xdist: pytest distributed testing plugin

The pytest-xdist plugin extends pytest with some unique test execution modes:

  • Looponfail: run your tests repeatedly in a subprocess. After each run, pytest waits until a file in your project changes and then re-runs the previously failing tests. This is repeated until all tests pass. At this point a full run is again performed.
  • multiprocess Load-balancing: if you have multiple CPUs or hosts you can use them for a combined test run. This allows to speed up development or to use special resources of remote machines.
  • Multi-Platform coverage: you can specify different Python interpreters or different platforms and run tests in parallel on all of them.

Before running tests remotely, pytest efficiently “rsyncs” your program source code to the remote place. All test results are reported back and displayed to your local terminal. You may specify different Python versions and interpreters.

Installation of xdist plugin

Install the plugin with:

easy_install pytest-xdist

# or

pip install pytest-xdist

or use the package in develop/in-place mode with a checkout of the pytest-xdist repository

python setup.py develop

Usage examples

Speed up test runs by sending tests to multiple CPUs

To send tests to multiple CPUs, type:

py.test -n NUM

Especially for longer running tests or tests requiring a lot of I/O this can lead to considerable speed ups.

Running tests in a Python subprocess

To instantiate a Python-2.4 subprocess and send tests to it, you may type:

py.test -d --tx popen//python=python2.4

This will start a subprocess which is run with the “python2.4” Python interpreter, found in your system binary lookup path.

If you prefix the –tx option value like this:

py.test -d --tx 3*popen//python=python2.4

then three subprocesses would be created and the tests will be distributed to three subprocesses and run simultanously.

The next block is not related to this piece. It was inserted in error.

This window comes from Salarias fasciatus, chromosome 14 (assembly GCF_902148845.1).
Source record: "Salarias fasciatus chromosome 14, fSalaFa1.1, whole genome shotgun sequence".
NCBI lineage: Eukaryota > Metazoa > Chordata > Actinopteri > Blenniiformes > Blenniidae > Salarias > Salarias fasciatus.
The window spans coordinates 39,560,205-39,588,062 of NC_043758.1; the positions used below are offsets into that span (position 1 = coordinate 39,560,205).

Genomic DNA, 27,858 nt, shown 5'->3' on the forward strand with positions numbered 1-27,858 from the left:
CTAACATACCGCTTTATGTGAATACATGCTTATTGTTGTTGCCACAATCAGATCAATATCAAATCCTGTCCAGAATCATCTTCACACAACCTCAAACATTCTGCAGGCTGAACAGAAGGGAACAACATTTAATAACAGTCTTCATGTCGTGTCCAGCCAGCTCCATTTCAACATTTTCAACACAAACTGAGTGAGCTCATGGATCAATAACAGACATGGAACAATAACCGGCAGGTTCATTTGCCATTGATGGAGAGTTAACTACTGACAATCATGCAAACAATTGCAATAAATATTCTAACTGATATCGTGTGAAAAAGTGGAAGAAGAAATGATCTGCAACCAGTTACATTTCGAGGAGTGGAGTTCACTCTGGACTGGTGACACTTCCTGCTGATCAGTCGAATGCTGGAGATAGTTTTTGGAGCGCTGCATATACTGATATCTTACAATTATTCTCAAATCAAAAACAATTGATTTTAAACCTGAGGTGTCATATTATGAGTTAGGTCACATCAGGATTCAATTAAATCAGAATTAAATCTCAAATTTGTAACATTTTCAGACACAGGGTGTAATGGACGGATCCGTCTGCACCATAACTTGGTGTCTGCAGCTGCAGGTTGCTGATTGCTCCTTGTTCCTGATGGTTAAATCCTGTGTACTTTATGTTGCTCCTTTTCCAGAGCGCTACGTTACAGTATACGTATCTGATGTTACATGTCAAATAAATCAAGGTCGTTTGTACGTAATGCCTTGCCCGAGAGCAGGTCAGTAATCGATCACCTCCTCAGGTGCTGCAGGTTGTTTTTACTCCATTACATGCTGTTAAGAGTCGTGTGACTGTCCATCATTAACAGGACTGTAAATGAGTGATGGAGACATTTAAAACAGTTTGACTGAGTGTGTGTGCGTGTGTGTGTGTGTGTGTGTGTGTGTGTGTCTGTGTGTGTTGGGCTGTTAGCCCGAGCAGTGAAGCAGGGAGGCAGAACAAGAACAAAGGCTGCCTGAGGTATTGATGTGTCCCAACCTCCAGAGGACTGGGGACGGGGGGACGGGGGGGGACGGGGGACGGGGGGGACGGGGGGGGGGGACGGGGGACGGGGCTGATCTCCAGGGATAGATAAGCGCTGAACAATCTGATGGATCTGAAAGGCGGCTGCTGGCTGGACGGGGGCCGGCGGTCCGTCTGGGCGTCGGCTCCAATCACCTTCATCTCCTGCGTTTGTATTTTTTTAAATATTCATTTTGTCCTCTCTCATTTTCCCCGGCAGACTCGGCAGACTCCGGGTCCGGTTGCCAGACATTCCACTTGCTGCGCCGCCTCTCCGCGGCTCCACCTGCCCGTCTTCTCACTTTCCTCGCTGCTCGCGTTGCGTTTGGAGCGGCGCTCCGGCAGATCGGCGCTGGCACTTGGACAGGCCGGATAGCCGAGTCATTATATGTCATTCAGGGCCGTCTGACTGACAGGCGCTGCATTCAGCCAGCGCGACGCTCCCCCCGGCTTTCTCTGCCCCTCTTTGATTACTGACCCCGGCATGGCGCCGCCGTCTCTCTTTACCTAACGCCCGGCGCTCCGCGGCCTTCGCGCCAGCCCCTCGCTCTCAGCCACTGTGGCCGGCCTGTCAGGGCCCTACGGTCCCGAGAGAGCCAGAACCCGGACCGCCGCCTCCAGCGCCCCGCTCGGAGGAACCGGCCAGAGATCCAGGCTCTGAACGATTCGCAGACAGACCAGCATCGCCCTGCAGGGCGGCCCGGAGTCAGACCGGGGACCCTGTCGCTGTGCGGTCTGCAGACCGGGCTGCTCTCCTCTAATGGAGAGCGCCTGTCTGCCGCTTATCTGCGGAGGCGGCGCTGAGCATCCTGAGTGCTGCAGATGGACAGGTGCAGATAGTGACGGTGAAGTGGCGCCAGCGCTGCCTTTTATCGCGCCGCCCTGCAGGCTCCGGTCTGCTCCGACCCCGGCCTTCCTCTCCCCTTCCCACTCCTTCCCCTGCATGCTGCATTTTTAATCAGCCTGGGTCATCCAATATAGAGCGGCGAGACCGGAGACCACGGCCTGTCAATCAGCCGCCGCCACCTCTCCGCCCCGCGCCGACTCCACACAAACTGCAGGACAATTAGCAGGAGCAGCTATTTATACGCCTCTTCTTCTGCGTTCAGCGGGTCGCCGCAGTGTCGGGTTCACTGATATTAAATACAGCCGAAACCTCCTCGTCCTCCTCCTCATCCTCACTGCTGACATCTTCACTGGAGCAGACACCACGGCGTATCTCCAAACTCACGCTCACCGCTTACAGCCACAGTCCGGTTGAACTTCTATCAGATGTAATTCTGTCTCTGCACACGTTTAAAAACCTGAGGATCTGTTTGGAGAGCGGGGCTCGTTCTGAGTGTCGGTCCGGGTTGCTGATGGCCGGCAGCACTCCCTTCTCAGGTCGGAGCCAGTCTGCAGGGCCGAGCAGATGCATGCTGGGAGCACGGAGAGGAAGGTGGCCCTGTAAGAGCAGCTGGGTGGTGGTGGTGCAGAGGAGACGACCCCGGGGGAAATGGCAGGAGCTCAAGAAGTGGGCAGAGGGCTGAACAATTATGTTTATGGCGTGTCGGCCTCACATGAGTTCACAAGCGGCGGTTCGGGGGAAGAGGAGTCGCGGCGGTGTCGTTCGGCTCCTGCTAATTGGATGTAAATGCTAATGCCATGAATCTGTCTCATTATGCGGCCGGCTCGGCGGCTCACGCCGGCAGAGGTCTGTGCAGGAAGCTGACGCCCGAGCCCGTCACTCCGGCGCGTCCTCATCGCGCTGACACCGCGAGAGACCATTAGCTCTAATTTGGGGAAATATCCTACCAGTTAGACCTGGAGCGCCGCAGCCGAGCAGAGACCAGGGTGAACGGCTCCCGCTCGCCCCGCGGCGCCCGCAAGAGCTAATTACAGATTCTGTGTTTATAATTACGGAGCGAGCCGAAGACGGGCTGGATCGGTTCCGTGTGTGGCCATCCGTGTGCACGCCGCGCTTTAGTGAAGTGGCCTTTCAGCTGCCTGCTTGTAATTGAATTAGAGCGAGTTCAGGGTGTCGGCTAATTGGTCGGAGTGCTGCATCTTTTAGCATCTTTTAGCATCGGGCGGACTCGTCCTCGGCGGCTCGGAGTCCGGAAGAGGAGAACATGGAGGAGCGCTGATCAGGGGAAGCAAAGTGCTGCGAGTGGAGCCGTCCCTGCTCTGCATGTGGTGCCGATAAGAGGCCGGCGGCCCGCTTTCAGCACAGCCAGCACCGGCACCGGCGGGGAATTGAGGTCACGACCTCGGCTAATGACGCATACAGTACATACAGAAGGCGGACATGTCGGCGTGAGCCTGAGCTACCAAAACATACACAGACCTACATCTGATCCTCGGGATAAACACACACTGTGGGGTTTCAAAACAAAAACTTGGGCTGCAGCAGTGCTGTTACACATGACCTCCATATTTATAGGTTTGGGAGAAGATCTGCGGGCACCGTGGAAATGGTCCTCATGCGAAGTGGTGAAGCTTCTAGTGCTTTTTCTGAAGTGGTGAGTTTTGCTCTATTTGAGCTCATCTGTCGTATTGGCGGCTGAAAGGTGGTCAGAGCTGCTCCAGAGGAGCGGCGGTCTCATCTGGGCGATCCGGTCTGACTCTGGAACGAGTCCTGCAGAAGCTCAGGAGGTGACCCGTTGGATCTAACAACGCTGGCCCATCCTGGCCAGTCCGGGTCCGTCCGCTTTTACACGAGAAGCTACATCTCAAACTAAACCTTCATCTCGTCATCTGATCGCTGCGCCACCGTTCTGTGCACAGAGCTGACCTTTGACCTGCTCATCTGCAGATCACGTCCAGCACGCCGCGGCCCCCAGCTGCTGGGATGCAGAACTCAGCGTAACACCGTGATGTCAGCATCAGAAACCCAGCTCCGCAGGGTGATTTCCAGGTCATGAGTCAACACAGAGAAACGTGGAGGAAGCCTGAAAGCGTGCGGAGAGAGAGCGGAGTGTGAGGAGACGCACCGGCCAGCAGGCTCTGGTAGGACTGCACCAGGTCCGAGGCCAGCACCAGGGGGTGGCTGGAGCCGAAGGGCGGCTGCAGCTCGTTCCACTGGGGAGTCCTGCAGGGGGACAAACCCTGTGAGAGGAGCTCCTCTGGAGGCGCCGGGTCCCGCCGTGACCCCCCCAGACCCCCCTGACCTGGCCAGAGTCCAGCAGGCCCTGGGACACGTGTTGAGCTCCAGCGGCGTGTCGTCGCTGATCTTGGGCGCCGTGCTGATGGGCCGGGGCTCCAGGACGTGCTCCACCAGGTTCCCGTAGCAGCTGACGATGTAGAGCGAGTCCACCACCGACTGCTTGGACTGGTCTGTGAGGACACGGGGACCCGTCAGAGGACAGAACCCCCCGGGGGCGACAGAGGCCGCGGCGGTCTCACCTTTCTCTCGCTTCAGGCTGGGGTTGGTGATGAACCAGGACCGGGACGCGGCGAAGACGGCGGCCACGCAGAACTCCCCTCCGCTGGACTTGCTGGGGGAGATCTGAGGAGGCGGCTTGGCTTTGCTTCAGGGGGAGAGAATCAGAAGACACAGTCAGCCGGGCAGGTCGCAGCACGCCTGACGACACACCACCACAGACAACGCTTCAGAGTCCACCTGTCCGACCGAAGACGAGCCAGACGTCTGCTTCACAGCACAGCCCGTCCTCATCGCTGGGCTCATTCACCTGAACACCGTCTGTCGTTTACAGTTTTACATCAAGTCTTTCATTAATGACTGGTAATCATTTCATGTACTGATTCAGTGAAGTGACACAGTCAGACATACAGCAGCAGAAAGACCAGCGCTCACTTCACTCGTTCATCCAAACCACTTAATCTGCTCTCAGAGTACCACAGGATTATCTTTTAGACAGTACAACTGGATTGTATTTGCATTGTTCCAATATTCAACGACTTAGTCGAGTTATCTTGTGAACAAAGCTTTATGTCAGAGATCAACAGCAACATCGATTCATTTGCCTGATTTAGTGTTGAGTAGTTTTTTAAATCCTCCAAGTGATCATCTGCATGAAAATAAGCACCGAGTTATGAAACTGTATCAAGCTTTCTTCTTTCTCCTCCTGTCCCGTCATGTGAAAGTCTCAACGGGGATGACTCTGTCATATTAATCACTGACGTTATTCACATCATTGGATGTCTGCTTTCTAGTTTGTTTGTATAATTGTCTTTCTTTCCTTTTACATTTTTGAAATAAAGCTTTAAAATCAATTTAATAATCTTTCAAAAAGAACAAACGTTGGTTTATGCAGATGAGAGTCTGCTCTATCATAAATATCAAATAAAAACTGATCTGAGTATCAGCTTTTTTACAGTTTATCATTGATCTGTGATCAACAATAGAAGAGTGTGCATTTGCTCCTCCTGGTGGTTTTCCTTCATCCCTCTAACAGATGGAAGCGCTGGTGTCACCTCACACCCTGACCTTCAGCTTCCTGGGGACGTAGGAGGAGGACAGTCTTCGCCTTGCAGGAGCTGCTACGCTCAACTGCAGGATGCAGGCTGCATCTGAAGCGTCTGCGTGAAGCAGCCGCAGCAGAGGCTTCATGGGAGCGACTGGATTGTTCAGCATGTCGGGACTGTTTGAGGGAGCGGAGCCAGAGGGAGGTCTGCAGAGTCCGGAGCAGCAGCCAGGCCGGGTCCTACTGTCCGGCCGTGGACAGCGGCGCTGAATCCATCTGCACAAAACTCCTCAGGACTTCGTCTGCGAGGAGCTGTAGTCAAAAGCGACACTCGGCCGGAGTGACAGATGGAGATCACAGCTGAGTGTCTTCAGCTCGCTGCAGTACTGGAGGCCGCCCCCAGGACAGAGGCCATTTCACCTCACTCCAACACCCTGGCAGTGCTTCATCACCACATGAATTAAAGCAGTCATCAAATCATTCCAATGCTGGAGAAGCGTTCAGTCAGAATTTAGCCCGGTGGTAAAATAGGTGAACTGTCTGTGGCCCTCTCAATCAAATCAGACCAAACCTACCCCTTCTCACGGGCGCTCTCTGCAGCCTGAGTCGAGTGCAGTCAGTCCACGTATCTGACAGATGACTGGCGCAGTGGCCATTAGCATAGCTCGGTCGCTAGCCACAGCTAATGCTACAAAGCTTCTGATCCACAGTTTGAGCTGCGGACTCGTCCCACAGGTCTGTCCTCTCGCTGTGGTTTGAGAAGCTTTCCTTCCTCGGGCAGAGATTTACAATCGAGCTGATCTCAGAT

Running tests in looponfailing mode

For refactoring a project with a medium or large test suite you can use the looponfailing mode. Simply add the --f option:

py.test -f

and pytest will run your tests. Assuming you have failures it will then wait for file changes and re-run the failing test set. File changes are detected by looking at looponfailingroots root directories and all of their contents (recursively). If the default for this value does not work for you you can change it in your project by setting a configuration option:

# content of a pytest.ini, setup.cfg or tox.ini file
looponfailroots = mypkg testdir

This would lead to only looking for file changes in the respective directories, specified relatively to the ini-file’s directory.

Sending tests to remote SSH accounts

Suppose you have a package mypkg which contains some tests that you can successfully run locally. And you also have a ssh-reachable machine myhost. Then you can ad-hoc distribute your tests by typing:

py.test -d --tx ssh=myhostpopen --rsyncdir mypkg mypkg

This will synchronize your mypkg package directory with a remote ssh account and then collect and run your tests at the remote side.

You can specify multiple --rsyncdir directories to be sent to the remote side.

Sending tests to remote Socket Servers

Download the single-module socketserver.py Python program and run it like this:

python socketserver.py

It will tell you that it starts listening on the default port. You can now on your home machine specify this new socket host with something like this:

py.test -d --tx socket= --rsyncdir mypkg mypkg

Running tests on many platforms at once

The basic command to run tests on multiple platforms is:

py.test --dist=each --tx=spec1 --tx=spec2

If you specify a windows host, an OSX host and a Linux environment this command will send each tests to all platforms - and report back failures from all platforms at once. The specifications strings use the xspec syntax.

Specifying test exec environments in an ini file

pytest (since version 2.0) supports ini-style configuration. For example, you could make running with three subprocesses your default:

addopts = -n3

You can also add default environments like this:

addopts = --tx ssh=myhost//python=python2.5 --tx ssh=myhost//python=python2.6

and then just type:

py.test --dist=each

to run tests in each of the environments.

Specifying “rsync” dirs in an ini-file

In a tox.ini or setup.cfg file in your root project directory you may specify directories to include or to exclude in synchronisation:

rsyncdirs = . mypkg helperpkg
rsyncignore = .hg

These directory specifications are relative to the directory where the configuration file was found.